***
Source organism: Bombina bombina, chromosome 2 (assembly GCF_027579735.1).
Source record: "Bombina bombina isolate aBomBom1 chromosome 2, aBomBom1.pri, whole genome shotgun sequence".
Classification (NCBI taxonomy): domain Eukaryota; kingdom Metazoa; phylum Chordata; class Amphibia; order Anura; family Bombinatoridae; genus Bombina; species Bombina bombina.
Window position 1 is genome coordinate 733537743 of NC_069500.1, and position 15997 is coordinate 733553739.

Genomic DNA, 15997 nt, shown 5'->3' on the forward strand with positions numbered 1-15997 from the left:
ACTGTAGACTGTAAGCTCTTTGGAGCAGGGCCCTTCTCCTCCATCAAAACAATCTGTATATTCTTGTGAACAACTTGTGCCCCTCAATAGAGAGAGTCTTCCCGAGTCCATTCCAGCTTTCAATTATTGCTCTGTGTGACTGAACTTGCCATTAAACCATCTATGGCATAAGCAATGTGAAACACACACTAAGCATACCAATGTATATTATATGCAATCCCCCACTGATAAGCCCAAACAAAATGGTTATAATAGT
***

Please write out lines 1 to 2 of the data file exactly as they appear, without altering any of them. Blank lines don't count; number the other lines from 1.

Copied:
Source organism: Bombina bombina, chromosome 2 (assembly GCF_027579735.1).
Source record: "Bombina bombina isolate aBomBom1 chromosome 2, aBomBom1.pri, whole genome shotgun sequence".